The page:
There are 47 appointed Graduate faculty located at all three University of Toronto campuses. There are also 15 Professors Emeriti, 28 Status Appointments, Visiting Scholars and Cross Appointments, and 10 St. George Undergraduate Instructors. For more information on our faculty, please see the People section.
The Department’s faculty maintain vibrant research programs that involve a variety of investigative methods and techniques and take them to diverse parts of the globe. The Department offers instruction and research training in the fields of archaeology, evolutionary anthropology, social-cultural and linguistic anthropology, and medical anthropology. Environmental perspectives and culture and construction of meaning in historical perspective are general areas of emphasis. M.A., M.Sc., and Ph.D. degrees are offered in all fields. Collaborative Programs also form part of the curriculum.
The geographic areas of strength in archaeology include Canada (Ontario, the Arctic, and British Columbia), Asia, Africa, Latin America, and France. Topical areas include human ecology, ethnoarchaeology, lithic analysis, archaeometry, archaeozoology, and palaeoethnobotany.
Area strengths in social-cultural and linguistic anthropology include sub-Arctic Canada, the Caribbean, Latin America, North America, Europe, Asia, Australia and New Guinea, Africa, and the Middle East.
Topical areas include sociolinguistics and semiotics, political economy, gender and sexuality, religion, modernities, transnationalism, environment, development, new technologies and media, colonialism, postcolonial states, subjectivities and personhood.
Evolutionary anthropology’s strengths in the department include palaeoanthropology and human evolution, primatology, forensic anthropology, molecular anthropology, human skeletal biology, historical demography, and health.
Strengths in Medical Anthropology include bio-social factors influencing human disease and nutrition, gender and sexuality, and HIV/AIDS. Click here for further information on research specializations and regions.
Several faculty in the Graduate Department of Anthropology are cross-appointed to other units and programs, among them African Studies, the Asian Institute, Latin American Studies, Centre for Diaspora and Transnational Studies, the School for the Environment, Linguistics, Religion, Dalla Lana School of Public Health, Centre for the Study of Korea, Centre for South Asian Studies, and the Women and Gender Studies Institute (WGSI). We are frequent participants, supporters, and organizers of colloquia at the Munk School of Global Affairs, probably the most significant hub for bringing anthropologists together with political scientists, geographers, historians and other disciplines on the UofT campus. In recent years, faculty have also been involved with the following cross-disciplinary units, programs, and working groups:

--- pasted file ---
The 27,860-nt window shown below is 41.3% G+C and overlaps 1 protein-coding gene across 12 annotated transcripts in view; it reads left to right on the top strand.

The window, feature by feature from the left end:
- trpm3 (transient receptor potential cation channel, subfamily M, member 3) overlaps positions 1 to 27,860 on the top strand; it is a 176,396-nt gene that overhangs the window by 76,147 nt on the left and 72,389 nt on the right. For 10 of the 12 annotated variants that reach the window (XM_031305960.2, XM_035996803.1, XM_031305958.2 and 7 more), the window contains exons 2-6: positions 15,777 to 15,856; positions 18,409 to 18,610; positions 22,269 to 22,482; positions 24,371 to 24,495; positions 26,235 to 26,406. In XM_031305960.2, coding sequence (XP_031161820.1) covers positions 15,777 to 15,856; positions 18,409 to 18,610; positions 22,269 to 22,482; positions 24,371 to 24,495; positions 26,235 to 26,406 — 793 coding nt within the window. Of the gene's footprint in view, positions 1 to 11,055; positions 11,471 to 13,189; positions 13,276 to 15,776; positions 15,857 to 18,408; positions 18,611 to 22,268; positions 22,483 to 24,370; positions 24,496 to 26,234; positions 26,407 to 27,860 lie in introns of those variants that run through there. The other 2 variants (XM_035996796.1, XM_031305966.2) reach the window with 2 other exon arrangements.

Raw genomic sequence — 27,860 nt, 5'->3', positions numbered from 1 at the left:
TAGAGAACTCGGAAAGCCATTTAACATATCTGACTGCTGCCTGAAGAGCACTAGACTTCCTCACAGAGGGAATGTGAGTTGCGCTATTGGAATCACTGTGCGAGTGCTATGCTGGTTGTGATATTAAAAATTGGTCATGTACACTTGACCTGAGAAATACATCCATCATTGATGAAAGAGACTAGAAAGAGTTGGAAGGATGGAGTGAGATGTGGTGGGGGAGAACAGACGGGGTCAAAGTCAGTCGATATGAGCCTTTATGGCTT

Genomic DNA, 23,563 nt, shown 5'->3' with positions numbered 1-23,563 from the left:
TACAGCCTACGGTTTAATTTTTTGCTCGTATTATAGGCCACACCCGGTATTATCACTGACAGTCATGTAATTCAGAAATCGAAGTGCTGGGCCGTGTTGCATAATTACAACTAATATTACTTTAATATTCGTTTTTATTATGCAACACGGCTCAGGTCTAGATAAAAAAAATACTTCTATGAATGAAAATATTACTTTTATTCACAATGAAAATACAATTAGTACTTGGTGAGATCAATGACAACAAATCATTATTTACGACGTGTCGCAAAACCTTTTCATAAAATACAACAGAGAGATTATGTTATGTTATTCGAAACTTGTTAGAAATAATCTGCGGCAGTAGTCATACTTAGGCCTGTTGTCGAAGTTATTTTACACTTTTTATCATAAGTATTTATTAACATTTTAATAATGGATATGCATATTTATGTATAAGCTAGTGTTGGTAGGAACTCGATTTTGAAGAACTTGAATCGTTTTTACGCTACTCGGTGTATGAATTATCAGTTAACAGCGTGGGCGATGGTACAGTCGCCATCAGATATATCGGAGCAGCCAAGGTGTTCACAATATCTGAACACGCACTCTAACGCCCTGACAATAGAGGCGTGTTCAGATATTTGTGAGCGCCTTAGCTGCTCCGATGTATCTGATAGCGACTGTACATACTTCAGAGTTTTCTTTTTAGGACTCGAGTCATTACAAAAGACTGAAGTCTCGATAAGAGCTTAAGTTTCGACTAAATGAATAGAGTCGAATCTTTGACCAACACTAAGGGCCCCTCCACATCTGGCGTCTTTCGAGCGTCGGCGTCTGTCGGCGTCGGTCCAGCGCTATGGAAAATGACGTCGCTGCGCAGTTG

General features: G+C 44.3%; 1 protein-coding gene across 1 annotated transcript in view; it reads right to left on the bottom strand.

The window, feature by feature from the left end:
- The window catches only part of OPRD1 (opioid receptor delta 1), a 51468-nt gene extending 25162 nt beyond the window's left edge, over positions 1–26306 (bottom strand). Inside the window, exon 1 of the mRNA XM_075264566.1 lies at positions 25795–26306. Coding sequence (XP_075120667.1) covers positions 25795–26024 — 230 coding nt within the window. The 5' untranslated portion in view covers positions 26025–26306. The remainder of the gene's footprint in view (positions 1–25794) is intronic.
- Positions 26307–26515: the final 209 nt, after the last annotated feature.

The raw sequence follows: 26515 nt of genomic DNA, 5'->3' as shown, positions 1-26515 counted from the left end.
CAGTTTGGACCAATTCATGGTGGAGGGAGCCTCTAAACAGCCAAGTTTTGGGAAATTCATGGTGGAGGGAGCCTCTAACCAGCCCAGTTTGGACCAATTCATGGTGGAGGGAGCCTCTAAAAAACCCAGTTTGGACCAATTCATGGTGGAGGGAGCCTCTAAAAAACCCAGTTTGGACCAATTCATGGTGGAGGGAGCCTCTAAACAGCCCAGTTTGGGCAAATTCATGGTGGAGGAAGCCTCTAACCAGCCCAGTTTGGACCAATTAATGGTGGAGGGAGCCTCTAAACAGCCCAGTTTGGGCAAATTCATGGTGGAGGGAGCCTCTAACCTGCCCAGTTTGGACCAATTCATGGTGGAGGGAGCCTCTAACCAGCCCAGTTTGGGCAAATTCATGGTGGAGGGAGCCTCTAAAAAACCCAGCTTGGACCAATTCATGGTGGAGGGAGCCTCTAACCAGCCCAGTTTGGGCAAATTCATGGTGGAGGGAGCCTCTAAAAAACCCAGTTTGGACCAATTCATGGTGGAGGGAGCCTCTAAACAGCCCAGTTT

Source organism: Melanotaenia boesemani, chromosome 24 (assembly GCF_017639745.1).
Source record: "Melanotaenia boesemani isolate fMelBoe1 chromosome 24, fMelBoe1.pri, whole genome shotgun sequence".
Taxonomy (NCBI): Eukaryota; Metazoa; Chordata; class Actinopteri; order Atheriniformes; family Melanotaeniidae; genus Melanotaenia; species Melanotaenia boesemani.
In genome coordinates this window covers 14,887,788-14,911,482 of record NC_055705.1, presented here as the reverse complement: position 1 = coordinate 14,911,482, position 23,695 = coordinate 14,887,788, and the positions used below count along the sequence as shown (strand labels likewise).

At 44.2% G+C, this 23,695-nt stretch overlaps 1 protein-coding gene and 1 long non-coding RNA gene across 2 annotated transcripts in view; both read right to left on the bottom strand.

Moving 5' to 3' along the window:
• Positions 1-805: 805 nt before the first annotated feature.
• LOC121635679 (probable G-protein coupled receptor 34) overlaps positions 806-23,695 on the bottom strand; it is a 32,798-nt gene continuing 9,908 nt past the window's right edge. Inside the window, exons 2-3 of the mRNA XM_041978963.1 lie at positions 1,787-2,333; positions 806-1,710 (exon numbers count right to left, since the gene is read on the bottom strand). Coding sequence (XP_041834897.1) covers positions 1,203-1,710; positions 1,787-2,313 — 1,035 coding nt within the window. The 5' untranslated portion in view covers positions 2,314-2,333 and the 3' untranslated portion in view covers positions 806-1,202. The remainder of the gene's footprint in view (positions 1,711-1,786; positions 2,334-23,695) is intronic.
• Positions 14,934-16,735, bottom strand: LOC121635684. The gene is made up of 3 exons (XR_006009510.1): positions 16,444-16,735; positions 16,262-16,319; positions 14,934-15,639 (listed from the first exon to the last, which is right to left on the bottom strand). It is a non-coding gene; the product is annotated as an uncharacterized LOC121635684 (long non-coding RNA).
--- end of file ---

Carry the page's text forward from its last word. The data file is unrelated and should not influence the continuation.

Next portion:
A highly significant external link is to the newly created Archaeology Centre, which is housed in the Anthropology Building. The Centre was conceived as a means to bring together research archaeologists employed in a variety of academic departments across the three campuses and at the Royal Ontario Museum. Members include faculty from Anthropology at UTSG, UTM, and UTSC, Near and Middle Eastern Civilizations, Art, Geology, Geography, and Classics as well as ROM curators. The Archaeology Centre hosts several working groups and regular talks. Monthly gatherings of the Ontario Archaeological Society are sponsored by the Archaeology Centre and hosted by the Department of Anthropology.
Importantly too, we are linked to the Centre for Ethnography in the Department of Social Science at UTSC. The Centre is run by UTSC anthropologists and hosts an annual seminar series. The Centre also provides funding for one or two annual writing fellowships for senior doctoral students completing their dissertations.